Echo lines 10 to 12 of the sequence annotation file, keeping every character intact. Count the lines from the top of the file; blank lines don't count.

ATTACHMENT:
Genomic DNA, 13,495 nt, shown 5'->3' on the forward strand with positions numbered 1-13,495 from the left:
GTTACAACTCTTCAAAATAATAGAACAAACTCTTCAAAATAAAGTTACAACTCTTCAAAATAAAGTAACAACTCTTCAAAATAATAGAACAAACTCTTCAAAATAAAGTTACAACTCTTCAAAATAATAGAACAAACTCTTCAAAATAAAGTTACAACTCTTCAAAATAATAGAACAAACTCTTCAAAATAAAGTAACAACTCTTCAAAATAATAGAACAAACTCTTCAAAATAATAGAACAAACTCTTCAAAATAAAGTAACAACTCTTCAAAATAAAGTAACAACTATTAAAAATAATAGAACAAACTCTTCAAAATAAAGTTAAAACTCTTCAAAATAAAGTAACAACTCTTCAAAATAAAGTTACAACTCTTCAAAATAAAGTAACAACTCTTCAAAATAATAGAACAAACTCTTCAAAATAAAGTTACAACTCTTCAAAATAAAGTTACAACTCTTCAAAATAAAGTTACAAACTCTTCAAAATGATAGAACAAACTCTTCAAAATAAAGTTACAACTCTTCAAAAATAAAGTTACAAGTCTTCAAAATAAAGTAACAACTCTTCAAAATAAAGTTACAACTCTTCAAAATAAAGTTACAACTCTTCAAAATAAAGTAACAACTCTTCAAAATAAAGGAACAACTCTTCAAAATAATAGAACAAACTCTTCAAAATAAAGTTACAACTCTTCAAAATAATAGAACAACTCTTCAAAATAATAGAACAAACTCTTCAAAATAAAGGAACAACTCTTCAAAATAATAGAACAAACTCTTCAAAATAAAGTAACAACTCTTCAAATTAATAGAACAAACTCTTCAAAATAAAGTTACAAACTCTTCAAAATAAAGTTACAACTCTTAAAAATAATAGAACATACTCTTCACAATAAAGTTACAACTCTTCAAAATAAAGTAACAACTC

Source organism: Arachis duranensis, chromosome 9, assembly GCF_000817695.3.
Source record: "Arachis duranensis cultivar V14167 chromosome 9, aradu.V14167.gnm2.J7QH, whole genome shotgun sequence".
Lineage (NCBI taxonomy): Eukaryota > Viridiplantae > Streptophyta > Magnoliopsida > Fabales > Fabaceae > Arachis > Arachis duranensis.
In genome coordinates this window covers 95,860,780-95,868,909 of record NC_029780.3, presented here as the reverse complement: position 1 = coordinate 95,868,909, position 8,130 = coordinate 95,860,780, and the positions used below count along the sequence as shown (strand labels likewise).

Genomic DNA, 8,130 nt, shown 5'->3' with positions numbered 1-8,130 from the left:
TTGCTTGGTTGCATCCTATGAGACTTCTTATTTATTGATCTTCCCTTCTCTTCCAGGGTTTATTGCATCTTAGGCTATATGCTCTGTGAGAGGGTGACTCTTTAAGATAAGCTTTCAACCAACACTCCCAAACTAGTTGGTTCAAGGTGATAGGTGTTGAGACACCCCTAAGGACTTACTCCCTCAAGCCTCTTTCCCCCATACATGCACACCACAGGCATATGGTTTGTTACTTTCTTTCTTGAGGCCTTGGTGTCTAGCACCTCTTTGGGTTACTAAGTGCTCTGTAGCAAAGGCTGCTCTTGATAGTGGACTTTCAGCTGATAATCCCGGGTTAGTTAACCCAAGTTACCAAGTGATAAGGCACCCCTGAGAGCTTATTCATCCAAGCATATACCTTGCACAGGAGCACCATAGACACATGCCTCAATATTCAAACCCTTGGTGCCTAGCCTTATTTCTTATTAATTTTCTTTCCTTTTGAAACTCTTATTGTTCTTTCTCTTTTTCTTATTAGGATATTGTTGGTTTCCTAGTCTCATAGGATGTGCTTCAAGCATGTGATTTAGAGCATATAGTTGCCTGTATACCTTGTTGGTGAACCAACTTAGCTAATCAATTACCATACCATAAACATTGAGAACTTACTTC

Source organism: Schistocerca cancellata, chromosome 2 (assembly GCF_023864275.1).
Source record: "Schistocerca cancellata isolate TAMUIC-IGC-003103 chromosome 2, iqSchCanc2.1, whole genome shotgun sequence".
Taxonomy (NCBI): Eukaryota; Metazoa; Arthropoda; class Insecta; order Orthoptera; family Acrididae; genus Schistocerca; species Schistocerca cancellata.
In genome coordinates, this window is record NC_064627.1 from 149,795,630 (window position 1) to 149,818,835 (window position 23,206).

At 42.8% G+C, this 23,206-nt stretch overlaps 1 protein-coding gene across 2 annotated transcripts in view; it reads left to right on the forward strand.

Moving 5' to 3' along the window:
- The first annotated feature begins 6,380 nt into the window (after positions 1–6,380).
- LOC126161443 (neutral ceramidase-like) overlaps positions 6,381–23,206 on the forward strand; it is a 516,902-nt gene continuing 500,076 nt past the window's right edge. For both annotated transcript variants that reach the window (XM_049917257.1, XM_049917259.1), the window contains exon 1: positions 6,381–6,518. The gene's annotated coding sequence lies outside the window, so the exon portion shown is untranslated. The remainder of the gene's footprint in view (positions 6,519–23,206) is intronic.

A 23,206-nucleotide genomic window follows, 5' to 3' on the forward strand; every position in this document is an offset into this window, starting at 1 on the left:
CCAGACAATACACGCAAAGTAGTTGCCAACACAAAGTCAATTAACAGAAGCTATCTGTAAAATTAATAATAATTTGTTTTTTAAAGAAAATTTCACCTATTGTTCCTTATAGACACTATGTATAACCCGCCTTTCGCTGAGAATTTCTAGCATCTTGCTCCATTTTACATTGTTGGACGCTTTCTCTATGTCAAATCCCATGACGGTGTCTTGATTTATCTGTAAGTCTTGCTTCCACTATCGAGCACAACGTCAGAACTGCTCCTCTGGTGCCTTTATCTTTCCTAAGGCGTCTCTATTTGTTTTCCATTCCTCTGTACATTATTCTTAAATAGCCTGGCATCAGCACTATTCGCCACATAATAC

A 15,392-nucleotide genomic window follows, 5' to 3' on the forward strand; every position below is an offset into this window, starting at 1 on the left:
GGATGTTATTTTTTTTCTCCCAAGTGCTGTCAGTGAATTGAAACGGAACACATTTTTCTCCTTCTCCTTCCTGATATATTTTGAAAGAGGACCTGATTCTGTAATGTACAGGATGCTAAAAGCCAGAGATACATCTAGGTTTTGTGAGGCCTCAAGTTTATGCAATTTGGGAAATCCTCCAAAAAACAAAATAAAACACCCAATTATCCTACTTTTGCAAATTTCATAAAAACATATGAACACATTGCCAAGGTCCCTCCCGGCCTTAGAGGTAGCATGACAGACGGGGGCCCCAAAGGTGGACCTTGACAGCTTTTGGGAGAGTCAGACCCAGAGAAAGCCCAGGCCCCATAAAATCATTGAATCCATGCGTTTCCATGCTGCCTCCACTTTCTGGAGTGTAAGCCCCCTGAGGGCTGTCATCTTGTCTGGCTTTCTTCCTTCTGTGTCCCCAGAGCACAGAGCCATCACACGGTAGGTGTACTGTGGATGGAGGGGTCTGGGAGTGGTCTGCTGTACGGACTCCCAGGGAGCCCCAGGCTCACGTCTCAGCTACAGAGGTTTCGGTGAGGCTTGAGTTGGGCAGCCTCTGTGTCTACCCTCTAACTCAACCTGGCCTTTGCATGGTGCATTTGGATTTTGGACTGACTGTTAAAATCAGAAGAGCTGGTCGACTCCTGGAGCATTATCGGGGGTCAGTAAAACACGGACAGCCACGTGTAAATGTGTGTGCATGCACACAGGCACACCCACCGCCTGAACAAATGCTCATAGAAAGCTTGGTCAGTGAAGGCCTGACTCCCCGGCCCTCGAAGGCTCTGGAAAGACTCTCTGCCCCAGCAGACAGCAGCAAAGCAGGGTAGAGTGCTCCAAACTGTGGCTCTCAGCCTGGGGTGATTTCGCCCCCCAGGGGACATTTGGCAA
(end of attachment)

Source record: "Schistocerca cancellata isolate TAMUIC-IGC-003103 chromosome 2, iqSchCanc2.1, whole genome shotgun sequence".
Taxonomy (NCBI): Eukaryota; Metazoa; Arthropoda; class Insecta; order Orthoptera; family Acrididae; genus Schistocerca; species Schistocerca cancellata.
In genome coordinates, this window is record NC_064627.1 from 149,795,630 (window position 1) to 149,818,835 (window position 23,206).